Chairman Jeff Haozous, Fort Sill Apache Tribe.

Jeff Haozous: NMAI’s Meet Native America Series

Dennis Zotigh

In the interview series Meet Native America, the Smithsonian National Museum of the American Indian invites tribal leaders, cultural figures, and other interesting and accomplished Native individuals to introduce themselves and say a little about their lives and work. Together, their responses illustrate the diversity of the indigenous communities of the Western Hemisphere, as well as their shared concerns, and offer insights beyond what’s in the news to the ideas and experiences of Native peoples today.

Please introduce yourself with your name and title.

I’m Jeff Haozous, chairman of the Fort Sill Apache Tribe.

Can you share your Native name and its English translation? 

My last name, Haozous, can be translated as a pulling up motion or the sound of pulling roots. My grandfather was named Sam Haozous. My father changed his last name to Houser when he was young. I changed it back to Haozous in 2001.

Where is your tribal community located?

Our tribe is headquartered in Apache, Oklahoma, in the southwest part of the state. Our members live all over the United States. In 2002 we acquired trust land in our homelands in southern New Mexico, and in 2011 that land was declared to be a reservation by the Secretary of the Interior. It is the first reservation for the Chiricahua Apaches since our last one was closed in 1877.

Where is your tribe originally from?

Originally our people lived in what is now southwest New Mexico, southeast Arizona, and northern Mexico. The tribe as a whole was referred to as Chiricahua Apache. It was composed of four bands named Chiricahua, Warm Springs, Bedonhke and Nednais.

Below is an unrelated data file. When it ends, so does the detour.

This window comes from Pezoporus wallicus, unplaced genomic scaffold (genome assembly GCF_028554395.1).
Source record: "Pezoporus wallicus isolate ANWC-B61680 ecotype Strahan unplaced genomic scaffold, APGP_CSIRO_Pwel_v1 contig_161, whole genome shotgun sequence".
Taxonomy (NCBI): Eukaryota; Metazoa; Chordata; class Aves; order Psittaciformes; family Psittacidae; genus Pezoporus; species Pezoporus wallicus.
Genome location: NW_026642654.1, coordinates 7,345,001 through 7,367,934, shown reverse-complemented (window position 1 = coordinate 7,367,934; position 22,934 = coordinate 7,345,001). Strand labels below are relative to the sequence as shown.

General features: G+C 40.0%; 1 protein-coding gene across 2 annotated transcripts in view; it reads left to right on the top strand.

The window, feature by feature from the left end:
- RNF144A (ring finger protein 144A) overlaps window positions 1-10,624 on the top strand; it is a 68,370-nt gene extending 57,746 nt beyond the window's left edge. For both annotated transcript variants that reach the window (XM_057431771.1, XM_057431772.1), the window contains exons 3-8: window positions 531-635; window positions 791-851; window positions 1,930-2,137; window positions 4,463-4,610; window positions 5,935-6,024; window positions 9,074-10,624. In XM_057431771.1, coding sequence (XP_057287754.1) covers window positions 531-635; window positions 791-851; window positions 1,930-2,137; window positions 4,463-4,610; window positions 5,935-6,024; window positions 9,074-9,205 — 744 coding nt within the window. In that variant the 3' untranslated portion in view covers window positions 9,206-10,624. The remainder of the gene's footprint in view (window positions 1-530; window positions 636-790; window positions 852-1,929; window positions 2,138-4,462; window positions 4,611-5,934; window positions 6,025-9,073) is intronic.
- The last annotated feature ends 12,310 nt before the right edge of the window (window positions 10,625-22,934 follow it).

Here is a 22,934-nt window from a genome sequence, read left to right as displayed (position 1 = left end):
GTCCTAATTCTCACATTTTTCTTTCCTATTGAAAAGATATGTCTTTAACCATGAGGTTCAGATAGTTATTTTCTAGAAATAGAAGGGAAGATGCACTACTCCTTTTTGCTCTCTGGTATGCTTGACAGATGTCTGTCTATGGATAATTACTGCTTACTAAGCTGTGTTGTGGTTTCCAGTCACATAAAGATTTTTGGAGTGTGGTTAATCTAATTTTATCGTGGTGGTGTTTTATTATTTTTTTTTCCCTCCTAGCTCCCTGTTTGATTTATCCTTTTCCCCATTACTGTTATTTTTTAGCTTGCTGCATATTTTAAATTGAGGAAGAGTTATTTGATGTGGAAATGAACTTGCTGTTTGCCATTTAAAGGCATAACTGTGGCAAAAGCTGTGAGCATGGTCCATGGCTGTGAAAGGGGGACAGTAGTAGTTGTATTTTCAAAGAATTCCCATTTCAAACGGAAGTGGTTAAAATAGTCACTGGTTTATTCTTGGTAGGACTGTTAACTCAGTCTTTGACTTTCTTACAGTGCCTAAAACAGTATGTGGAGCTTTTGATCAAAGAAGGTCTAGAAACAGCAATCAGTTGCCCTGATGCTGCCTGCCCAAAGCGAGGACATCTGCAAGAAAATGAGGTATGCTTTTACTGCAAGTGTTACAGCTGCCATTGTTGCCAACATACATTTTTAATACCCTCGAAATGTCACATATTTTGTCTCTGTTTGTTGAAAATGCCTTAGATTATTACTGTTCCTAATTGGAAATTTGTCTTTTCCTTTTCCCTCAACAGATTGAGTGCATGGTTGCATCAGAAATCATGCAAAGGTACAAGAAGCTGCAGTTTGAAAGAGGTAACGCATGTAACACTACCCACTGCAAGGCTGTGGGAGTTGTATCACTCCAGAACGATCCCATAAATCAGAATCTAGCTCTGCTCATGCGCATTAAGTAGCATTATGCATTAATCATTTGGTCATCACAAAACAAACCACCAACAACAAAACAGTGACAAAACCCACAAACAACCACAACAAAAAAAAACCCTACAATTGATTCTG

What is a significant point in history from your tribe that you would like to share?

In the late 1800s the Chiricahua and Warm Springs reservations in Arizona and New Mexico were closed, and the tribe was moved to the San Carlos Apache Reservation in eastern Arizona. It was a very difficult period for our people. Fearing for his life, Geronimo, one of our more notable members, left the reservation. This started a conflict with the United States that led to the imprisonment of our people and their removal from the Southwest to Florida, then Alabama, and finally to Fort Sill in Oklahoma, where they were released in 1914. This nearly 28-year imprisonment is one of the most significant eras in our history.

How is your tribal government set up?

We have a General Council, which consists of all members of the tribe 18 years of age or older. The General Council votes annually to approve the tribal operations budget and to elect members of the Business Committee.

The Business Committee consists of six members including a chairman, vice-chairman, and secretary–treasurer. The Business Committee oversees the tribal membership application process, maintains the tribal rolls, prepares and manages the tribal operations budget, and supervises tribal government programs.

Additionally, the Business Committee appoints members of boards that are responsible for various aspects of the tribe’s operations, and when applicable approves the boards’ budgets.

Is there a functional, traditional entity of leadership in addition to your modern government system?


How often are elected leaders chosen?

Business Committee members are elected to two-year terms. The terms are staggered so that each year two members are up for election.

How often does your tribal council meet?

The General Council meets on the first Saturday of October, which coincides with Business Committee elections, and as needed.

The Business Committee meets as needed, usually once a month.

What responsibilities do you have as tribal chairman?

I preside at meetings of the General Council and of the Business Committee. I represent the tribe in interactions with other governments and organizations. I’m also chairman of the Board of Trustees of our Economic Development Authority, which oversees our casino and government-contracting businesses. I preside over meetings of the Board of Trustees and provide general oversight for the authority as authorized by the board.

To read the full interview, visit the NMAI series here.

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